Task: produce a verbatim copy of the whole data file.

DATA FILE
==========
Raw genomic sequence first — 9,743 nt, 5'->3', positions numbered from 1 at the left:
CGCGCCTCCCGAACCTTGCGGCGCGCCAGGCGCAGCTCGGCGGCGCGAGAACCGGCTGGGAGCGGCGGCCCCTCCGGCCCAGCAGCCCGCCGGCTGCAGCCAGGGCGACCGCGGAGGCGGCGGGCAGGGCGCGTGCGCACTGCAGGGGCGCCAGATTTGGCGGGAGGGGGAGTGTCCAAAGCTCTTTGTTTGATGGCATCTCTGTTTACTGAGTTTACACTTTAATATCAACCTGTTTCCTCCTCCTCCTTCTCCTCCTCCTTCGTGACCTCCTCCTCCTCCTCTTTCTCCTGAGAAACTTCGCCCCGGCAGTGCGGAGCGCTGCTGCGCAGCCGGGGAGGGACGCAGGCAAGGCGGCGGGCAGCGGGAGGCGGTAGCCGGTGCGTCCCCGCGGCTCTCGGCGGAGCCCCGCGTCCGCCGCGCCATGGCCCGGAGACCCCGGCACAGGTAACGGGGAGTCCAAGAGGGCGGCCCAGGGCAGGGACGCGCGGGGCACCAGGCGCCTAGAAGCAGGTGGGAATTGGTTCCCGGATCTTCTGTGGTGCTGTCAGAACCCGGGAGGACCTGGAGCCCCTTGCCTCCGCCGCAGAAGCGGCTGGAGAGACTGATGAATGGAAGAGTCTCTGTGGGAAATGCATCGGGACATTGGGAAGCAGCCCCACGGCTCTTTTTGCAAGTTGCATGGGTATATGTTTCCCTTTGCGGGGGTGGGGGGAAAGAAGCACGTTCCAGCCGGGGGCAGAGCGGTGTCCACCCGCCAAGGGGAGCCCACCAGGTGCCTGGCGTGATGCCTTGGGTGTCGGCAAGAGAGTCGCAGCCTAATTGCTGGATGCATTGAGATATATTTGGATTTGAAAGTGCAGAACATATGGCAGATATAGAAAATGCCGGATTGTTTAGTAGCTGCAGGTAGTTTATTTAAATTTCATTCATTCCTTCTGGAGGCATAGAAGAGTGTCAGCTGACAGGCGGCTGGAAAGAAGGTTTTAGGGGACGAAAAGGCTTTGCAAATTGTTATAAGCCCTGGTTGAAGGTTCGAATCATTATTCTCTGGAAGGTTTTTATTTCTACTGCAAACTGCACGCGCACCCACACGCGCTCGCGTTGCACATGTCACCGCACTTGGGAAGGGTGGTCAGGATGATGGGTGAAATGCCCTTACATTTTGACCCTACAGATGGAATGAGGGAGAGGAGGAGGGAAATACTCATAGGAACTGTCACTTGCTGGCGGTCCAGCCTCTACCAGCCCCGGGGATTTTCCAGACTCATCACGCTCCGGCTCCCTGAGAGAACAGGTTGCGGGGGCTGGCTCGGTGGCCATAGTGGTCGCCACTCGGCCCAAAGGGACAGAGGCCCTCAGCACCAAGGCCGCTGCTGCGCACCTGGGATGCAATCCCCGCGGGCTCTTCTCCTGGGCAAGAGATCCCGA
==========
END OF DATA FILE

Raw genomic sequence first — 9,743 nt, 5'->3', positions numbered from 1 at the left:
CGCGCCTCCCGAACCTTGCGGCGCGCCAGGCGCAGCTCGGCGGCGCGAGAACCGGCTGGGAGCGGCGGCCCCTCCGGCCCAGCAGCCCGCCGGCTGCAGCCAGGGCGACCGCGGAGGCGGCGGGCAGGGCGCGTGCGCACTGCAGGGGCGCCAGATTTGGCGGGAGGGGGAGTGTCCAAAGCTCTTTGTTTGATGGCATCTCTGTTTACTGAGTTTACACTTTAATATCAACCTGTTTCCTCCTCCTCCTTCTCCTCCTCCTTCGTGACCTCCTCCTCCTCCTCTTTCTCCTGAGAAACTTCGCCCCGGCAGTGCGGAGCGCTGCTGCGCAGCCGGGGAGGGACGCAGGCAAGGCGGCGGGCAGCGGGAGGCGGTAGCCGGTGCGTCCCCGCGGCTCTCGGCGGAGCCCCGCGTCCGCCGCGCCATGGCCCGGAGACCCCGGCACAGGTAACGGGGAGTCCAAGAGGGCGGCCCAGGGCAGGGACGCGCGGGGCACCAGGCGCCTAGAAGCAGGTGGGAATTGGTTCCCGGATCTTCTGTGGTGCTGTCAGAACCCGGGAGGACCTGGAGCCCCTTGCCTCCGCCGCAGAAGCGGCTGGAGAGACTGATGAATGGAAGAGTCTCTGTGGGAAATGCATCGGGACATTGGGAAGCAGCCCCACGGCTCTTTTTGCAAGTTGCATGGGTATATGTTTCCCTTTGCGGGGGTGGGGGGAAAGAAGCACGTTCCAGCCGGGGGCAGAGCGGTGTCCACCCGCCAAGGGGAGCCCACCAGGTGCCTGGCGTGATGCCTTGGGTGTCGGCAAGAGAGTCGCAGCCTAATTGCTGGATGCATTGAGATATATTTGGATTTGAAAGTGCAGAACATATGGCAGATATAGAAAATGCCGGATTGTTTAGTAGCTGCAGGTAGTTTATTTAAATTTCATTCATTCCTTCTGGAGGCATAGAAGAGTGTCAGCTGACAGGCGGCTGGAAAGAAGGTTTTAGGGGACGAAAAGGCTTTGCAAATTGTTATAAGCCCTGGTTGAAGGTTCGAATCATTATTCTCTGGAAGGTTTTTATTTCTACTGCAAACTGCACGCGCACCCACACGCGCTCGCGTTGCACATGTCACCGCACTTGGGAAGGGTGGTCAGGATGATGGGTGAAATGCCCTTACATTTTGACCCTACAGATGGAATGAGGGAGAGGAGGAGGGAAATACTCATAGGAACTGTCACTTGCTGGCGGTCCAGCCTCTACCAGCCCCGGGGATTTTCCAGACTCATCACGCTCCGGCTCCCTGAGAGAACAGGTTGCGGGGGCTGGCTCGGTGGCCATAGTGGTCGCCACTCGGCCCAAAGGGACAGAGGCCCTCAGCACCAAGGCCGCTGCTGCGCACCTGGGATGCAATCCCCGCGGGCTCTTCTCCTGGGCAAGAGATCCCGA